Here is the abstract you requested from the CICMT_2009 technical program page. This is the original abstract submitted by the author. Any changes to the technical content of the final manuscript published by IMAPS or the presentation that is given during the event is done by the author, not IMAPS.
|Structuring of Green Sheets and Laminates for Multilayer Ceramic Microsystems with a Combined Laser and Punching Machine|
|Keywords: ceramic microsystems, laser structuring, punching|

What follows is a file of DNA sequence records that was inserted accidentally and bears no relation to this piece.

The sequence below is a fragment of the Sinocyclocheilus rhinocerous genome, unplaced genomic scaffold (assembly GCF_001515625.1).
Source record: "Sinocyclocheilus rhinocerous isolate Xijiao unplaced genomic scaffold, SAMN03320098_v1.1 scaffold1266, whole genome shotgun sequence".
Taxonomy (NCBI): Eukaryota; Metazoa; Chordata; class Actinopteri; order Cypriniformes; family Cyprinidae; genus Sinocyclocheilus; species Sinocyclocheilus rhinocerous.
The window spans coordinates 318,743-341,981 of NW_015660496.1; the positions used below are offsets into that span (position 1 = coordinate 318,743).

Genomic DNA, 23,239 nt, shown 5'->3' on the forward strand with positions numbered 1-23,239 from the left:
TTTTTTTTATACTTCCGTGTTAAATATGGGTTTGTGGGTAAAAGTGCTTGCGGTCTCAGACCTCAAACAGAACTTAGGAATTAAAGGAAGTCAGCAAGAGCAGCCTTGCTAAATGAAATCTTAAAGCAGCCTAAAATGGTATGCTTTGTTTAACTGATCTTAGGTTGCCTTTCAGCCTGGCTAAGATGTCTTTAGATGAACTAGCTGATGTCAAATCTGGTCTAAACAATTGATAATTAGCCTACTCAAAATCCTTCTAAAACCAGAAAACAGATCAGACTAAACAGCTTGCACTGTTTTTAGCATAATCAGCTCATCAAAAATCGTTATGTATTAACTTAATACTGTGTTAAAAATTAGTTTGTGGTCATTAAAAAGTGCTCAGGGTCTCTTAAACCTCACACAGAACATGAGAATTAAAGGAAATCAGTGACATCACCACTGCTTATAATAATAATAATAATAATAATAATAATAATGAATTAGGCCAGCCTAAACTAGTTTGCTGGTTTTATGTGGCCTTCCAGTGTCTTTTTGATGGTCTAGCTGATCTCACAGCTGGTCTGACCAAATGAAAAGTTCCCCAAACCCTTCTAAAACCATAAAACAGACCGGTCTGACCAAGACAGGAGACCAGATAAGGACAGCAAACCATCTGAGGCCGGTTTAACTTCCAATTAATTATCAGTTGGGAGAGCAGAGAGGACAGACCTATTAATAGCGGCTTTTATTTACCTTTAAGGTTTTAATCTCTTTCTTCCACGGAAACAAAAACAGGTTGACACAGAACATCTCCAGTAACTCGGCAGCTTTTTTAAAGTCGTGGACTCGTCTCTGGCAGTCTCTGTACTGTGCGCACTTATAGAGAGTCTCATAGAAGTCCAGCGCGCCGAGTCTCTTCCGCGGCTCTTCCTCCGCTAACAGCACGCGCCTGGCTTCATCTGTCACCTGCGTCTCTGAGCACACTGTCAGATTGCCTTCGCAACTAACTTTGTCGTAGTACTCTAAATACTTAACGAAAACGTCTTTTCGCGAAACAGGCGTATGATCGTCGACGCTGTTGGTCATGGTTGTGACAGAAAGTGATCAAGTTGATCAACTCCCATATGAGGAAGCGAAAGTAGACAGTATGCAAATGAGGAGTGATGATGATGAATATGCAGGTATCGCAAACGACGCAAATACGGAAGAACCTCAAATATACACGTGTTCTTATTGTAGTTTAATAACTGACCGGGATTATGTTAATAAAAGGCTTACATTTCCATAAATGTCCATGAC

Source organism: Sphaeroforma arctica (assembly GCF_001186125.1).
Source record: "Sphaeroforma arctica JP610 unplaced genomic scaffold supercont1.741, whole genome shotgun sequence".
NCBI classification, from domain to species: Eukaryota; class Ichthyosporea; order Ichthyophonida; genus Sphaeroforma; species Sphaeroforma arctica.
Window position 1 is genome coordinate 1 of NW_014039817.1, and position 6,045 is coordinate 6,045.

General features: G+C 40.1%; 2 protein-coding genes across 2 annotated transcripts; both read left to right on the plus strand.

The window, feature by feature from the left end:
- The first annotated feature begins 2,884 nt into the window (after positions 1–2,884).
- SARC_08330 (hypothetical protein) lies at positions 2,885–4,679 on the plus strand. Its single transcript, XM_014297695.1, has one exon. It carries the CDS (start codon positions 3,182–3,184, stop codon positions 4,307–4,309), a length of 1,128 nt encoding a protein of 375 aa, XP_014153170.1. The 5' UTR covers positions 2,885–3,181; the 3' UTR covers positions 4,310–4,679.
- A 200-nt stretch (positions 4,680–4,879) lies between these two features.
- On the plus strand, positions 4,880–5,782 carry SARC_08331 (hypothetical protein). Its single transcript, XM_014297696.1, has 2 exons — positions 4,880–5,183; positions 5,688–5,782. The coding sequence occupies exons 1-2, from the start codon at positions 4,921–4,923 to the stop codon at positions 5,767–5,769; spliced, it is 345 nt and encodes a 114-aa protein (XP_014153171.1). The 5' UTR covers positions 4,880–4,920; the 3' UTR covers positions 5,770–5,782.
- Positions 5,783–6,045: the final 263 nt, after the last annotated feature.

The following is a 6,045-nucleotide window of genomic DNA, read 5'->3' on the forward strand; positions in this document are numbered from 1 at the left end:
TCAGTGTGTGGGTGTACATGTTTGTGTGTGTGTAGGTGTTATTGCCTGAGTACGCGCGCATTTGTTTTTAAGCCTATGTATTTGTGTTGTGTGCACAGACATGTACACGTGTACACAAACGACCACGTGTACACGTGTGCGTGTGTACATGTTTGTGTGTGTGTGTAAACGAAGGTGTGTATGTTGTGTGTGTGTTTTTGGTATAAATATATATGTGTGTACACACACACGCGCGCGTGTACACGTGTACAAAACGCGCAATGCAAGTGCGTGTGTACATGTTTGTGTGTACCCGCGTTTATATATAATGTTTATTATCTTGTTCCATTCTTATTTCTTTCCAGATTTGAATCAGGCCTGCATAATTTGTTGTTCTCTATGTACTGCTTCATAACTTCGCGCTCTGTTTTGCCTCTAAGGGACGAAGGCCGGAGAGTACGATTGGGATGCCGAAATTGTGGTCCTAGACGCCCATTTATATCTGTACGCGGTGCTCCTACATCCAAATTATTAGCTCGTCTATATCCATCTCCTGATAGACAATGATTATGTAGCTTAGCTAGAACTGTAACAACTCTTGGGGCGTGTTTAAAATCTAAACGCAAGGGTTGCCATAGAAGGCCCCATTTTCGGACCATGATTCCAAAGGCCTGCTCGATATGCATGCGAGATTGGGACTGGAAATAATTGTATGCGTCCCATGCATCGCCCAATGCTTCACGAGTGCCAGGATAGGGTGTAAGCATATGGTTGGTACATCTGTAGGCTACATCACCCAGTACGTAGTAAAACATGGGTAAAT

|Multilayer ceramics technology, such as LTCC, offers certain advantages, when it comes to realize miniaturized 3D-structures. Its integration potential, the chemical inertness and mechanical stability of the ceramic material make it ideally suited for the fabrication of microsystems. Accordingly, a number of ceramic microsystem applications have been realized in the past. Among them are force, pressure and inertia sensors, chemical reactors, micro channel coolers and fuel cells. However none of them has made it into a product yet. There is a variety of reasons for that. Some applications may be just on the brink of a product stage. But one key factor for the commercialization of those prototypes are undoubtedly manufacturing costs. The paper, which is herewith suggested, will focus on some challenges of larger scale manufacturing of ceramic microsystems, which have to be solved in order to make the production cost-effective and finally bring those fine ceramic microsystems out of the laboratory and into the real life. The paper will thereto present current examples of ceramic microsystems, such as pressure sensors and micro fuel cells. Special attention will be paid to the different structuring techniques, which can be applied to green ceramic foils and laminates, mechanical punching and laser machining (drilling, cutting, ablating). Whereas punching, as a cold process, yields exact reproducible structures – which is desirable for nozzles or vias – laser structuring is much more flexible, but it introduces heat into a heat sensitive material. Aspects of debindering and glazing during laser machining and their consequences to subsequent process steps will be discussed. The combination of both a mechanical punching tool and a laser processing head in one single machine will be presented.|
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